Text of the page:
We have very imperfect accounts of the labors of the Russian clergy, the greatest part of whom are still involved in that gross ignorance which covered the most unenlightened ages of the church: but we learn, from the modern records of that nation, that some of their doctors have employed, with a certain degree of success, their zeal and industry in spreading the light of the Gospel in those provinces which border upon Siberia.

CENT. XVIII.

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V. While the missionaries now mentioned exposed

themselves to the greatest dangers and sufferings, in mies of the order to diffuse the light of divine truth among these Gospel.

remote and darkened nations, there arose in Europe, where the Gospel had obtained a firm footing, a multitude of adversaries, who shut their eyes upon its excellence, and endeavoured to eclipse its immortal lustre. There is no country in Europe where infidelity has not exhaled its poison; and scarcely any denomination of Christians among whom we may not find several persons, who either aim at the extinction of all religion, or at least endeavour to invalidate the authority of the Christian system. Some carry on these unhappy attempts in an open manner, others under the mask of a Christian profession; but no where have these enemies of the purest religion, and consequently of mankind, whom it was designed to render wise and happy, appeared with more effrontery and insolence, than under the free governments of Great Britain and the United Provinces. In England, more especially, it is not uncommon to meet with books, in which, not only the doctrines of the Gospel, but also the perfections of the Deity, and the solemn obligations of piety and virtue, are impudently called in question, and turned into derision. Such impious productions have cast a deserved

6 . This observation, and the examples by which it is supported in the following sentence, stand in need of some correc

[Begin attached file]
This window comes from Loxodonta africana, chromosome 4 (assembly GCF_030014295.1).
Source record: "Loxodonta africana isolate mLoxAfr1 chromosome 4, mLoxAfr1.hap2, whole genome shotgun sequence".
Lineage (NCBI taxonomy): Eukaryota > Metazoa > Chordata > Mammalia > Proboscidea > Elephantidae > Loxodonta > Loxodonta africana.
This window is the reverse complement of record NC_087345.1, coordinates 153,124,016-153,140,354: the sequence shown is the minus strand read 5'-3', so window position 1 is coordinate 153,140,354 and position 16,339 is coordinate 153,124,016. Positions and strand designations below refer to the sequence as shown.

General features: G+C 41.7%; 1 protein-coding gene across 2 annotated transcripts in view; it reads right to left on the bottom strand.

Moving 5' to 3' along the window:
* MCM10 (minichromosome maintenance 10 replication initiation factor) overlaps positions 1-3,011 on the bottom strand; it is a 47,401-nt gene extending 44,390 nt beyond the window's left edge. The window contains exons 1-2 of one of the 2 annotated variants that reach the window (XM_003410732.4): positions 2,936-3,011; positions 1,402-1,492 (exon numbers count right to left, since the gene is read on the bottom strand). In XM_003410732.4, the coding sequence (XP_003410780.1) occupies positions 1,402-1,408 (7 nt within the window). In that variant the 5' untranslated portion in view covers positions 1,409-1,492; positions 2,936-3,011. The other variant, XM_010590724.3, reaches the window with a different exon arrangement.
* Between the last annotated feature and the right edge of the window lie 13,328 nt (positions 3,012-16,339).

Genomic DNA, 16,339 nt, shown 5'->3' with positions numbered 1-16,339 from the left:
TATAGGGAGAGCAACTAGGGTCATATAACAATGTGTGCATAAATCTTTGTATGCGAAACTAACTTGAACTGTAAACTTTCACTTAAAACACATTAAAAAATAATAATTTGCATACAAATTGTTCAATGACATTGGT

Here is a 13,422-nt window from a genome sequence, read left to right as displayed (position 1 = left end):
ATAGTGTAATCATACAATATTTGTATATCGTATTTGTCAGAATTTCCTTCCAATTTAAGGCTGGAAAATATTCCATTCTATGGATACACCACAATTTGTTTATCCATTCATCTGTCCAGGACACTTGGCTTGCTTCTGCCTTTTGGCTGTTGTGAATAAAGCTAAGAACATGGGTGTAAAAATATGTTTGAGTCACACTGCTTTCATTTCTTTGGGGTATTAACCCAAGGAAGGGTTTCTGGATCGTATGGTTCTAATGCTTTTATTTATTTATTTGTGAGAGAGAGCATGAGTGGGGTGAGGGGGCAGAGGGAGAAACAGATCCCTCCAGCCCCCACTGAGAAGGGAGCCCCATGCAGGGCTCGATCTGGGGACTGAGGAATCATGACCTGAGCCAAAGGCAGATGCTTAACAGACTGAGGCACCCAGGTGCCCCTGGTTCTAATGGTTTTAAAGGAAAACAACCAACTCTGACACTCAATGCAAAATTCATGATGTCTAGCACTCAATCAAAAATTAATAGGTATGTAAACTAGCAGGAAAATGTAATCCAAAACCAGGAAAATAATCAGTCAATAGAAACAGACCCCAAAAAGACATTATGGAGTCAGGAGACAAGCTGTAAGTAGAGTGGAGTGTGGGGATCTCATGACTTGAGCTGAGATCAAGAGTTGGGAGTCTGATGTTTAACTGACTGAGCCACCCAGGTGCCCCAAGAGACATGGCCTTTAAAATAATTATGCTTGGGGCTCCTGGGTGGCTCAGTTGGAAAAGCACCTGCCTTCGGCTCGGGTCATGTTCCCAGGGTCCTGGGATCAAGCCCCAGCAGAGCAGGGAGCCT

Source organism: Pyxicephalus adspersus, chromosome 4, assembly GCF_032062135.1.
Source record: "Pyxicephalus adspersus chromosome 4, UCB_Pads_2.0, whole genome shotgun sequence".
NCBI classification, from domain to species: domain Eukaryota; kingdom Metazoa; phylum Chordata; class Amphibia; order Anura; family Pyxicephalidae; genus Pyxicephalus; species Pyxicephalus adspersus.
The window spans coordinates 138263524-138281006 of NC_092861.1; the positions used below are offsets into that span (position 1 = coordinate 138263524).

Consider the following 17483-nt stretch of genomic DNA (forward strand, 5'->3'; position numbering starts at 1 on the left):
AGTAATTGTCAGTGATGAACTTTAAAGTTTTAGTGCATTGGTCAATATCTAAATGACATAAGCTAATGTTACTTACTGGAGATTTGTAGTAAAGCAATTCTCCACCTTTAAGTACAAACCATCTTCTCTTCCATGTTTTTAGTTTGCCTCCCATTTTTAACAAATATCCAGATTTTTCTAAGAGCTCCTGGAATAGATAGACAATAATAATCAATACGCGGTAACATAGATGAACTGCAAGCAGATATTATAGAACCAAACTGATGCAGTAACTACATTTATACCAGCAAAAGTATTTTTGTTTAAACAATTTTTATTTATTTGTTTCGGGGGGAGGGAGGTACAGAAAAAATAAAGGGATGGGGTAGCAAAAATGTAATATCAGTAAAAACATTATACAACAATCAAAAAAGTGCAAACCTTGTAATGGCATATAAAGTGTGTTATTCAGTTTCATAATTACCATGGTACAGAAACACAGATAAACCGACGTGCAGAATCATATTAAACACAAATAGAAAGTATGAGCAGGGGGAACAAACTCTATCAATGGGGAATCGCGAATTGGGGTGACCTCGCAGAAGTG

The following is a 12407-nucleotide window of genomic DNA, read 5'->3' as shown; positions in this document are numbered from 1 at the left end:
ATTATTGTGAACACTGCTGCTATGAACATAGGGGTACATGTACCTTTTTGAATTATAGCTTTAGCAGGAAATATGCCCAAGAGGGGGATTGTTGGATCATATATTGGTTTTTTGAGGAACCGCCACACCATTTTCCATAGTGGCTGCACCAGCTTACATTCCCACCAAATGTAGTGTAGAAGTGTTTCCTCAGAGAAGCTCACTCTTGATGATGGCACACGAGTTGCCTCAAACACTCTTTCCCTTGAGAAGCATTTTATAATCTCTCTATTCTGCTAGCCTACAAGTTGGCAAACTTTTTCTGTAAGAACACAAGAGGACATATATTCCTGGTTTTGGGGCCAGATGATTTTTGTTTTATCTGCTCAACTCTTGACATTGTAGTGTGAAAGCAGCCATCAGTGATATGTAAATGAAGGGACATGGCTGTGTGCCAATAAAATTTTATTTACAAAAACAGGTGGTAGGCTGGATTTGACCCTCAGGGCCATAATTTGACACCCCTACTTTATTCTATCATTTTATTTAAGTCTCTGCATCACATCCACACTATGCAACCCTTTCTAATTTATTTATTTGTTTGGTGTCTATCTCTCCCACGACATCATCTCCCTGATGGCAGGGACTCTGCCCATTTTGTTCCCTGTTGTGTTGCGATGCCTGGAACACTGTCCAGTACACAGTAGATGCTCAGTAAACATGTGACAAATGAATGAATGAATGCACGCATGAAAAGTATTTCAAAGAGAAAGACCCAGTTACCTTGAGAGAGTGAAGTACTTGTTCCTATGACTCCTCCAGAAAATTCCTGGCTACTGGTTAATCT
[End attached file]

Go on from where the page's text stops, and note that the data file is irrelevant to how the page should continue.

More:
Many books have, indeed, been published in England against the divinity both of the Jewish and Christian dispensations; and it is justly to be lamented, that the inestimable blessing of religious liberty, which the wise and good have improved to the glory of Christianity, by setting its doctrines and precepts in a rational light, and bringing them back to their primitive simplicity, has been so far abused by the pride of some, and the ignorance and licentiousness of others, as to excite an opposition to the Christian system, which is both designed and adapted to lead men, through the paths of wisdom and virtue, to happiness and perfection. It is, nevertheless, carefully to be observed, that the most eminent of the English unbelievers were far from renouncing, at least in their writings and profession, the truths of what they call natural religion, or denying the

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reproach on the names and memories of Toland, cenn: XVIILE
Collins, Tindal, and Woolston, a man of an inauspi-
cious genius, who made the most audacious though
senseless attempts to invalidate the miracles of Christ.
Add to these Morgan, Chubb, Mandeville, and others.
And writers of the same class will be soon found in
all the countries of Europe, particularly in those
where the Reformation has introduced a spirit of
liberty, if mercenary booksellers are still allowed to
publish, without distinction or reserve, every wretched
production that is addressed to the passions of men,
and designed to obliterate in their minds à sense of
religion and virtue.

VI. The sect of Atheists, by which, in strictness Atheists
of speech, those only are to be meant who deny the
existence and moral government of an infinitely wise